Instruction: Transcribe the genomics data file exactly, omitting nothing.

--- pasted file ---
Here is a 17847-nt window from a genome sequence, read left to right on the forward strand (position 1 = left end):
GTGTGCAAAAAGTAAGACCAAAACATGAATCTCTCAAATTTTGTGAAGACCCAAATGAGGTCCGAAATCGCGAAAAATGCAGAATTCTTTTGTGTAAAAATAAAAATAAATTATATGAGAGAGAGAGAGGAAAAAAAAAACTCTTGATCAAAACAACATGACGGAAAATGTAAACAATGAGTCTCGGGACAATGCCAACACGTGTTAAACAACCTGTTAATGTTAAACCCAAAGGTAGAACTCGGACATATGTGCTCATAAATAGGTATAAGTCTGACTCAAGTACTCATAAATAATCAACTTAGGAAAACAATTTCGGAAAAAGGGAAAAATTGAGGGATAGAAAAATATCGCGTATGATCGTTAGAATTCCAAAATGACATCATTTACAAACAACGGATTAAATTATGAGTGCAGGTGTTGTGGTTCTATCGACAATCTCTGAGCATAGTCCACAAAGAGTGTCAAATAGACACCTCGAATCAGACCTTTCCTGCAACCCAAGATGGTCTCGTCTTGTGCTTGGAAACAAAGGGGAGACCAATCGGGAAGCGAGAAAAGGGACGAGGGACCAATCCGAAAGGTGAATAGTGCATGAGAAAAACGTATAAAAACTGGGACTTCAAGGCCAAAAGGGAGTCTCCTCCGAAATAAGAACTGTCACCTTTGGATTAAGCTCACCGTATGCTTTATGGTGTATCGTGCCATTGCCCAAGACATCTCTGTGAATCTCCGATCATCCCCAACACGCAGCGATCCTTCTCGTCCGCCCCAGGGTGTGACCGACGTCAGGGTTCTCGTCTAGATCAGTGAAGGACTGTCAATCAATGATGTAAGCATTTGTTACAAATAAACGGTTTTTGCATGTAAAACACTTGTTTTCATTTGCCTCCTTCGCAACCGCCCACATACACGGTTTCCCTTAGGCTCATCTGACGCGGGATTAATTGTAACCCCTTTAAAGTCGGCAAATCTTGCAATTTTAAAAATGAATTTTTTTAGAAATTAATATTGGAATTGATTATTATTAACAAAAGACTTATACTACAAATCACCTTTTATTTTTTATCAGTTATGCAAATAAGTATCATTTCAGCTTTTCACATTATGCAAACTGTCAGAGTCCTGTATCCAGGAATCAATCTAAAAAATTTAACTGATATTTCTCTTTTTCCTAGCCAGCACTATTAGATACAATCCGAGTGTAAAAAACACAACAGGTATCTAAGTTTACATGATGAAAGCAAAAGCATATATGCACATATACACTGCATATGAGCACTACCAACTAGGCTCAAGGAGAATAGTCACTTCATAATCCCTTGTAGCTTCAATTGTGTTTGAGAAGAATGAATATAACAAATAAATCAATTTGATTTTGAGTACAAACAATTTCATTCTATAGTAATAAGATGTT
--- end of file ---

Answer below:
Here is a 17847-nt window from a genome sequence, read left to right on the forward strand (position 1 = left end):
GTGTGCAAAAAGTAAGACCAAAACATGAATCTCTCAAATTTTGTGAAGACCCAAATGAGGTCCGAAATCGCGAAAAATGCAGAATTCTTTTGTGTAAAAATAAAAATAAATTATATGAGAGAGAGAGAGGAAAAAAAAAACTCTTGATCAAAACAACATGACGGAAAATGTAAACAATGAGTCTCGGGACAATGCCAACACGTGTTAAACAACCTGTTAATGTTAAACCCAAAGGTAGAACTCGGACATATGTGCTCATAAATAGGTATAAGTCTGACTCAAGTACTCATAAATAATCAACTTAGGAAAACAATTTCGGAAAAAGGGAAAAATTGAGGGATAGAAAAATATCGCGTATGATCGTTAGAATTCCAAAATGACATCATTTACAAACAACGGATTAAATTATGAGTGCAGGTGTTGTGGTTCTATCGACAATCTCTGAGCATAGTCCACAAAGAGTGTCAAATAGACACCTCGAATCAGACCTTTCCTGCAACCCAAGATGGTCTCGTCTTGTGCTTGGAAACAAAGGGGAGACCAATCGGGAAGCGAGAAAAGGGACGAGGGACCAATCCGAAAGGTGAATAGTGCATGAGAAAAACGTATAAAAACTGGGACTTCAAGGCCAAAAGGGAGTCTCCTCCGAAATAAGAACTGTCACCTTTGGATTAAGCTCACCGTATGCTTTATGGTGTATCGTGCCATTGCCCAAGACATCTCTGTGAATCTCCGATCATCCCCAACACGCAGCGATCCTTCTCGTCCGCCCCAGGGTGTGACCGACGTCAGGGTTCTCGTCTAGATCAGTGAAGGACTGTCAATCAATGATGTAAGCATTTGTTACAAATAAACGGTTTTTGCATGTAAAACACTTGTTTTCATTTGCCTCCTTCGCAACCGCCCACATACACGGTTTCCCTTAGGCTCATCTGACGCGGGATTAATTGTAACCCCTTTAAAGTCGGCAAATCTTGCAATTTTAAAAATGAATTTTTTTAGAAATTAATATTGGAATTGATTATTATTAACAAAAGACTTATACTACAAATCACCTTTTATTTTTTATCAGTTATGCAAATAAGTATCATTTCAGCTTTTCACATTATGCAAACTGTCAGAGTCCTGTATCCAGGAATCAATCTAAAAAATTTAACTGATATTTCTCTTTTTCCTAGCCAGCACTATTAGATACAATCCGAGTGTAAAAAACACAACAGGTATCTAAGTTTACATGATGAAAGCAAAAGCATATATGCACATATACACTGCATATGAGCACTACCAACTAGGCTCAAGGAGAATAGTCACTTCATAATCCCTTGTAGCTTCAATTGTGTTTGAGAAGAATGAATATAACAAATAAATCAATTTGATTTTGAGTACAAACAATTTCATTCTATAGTAATAAGATGTT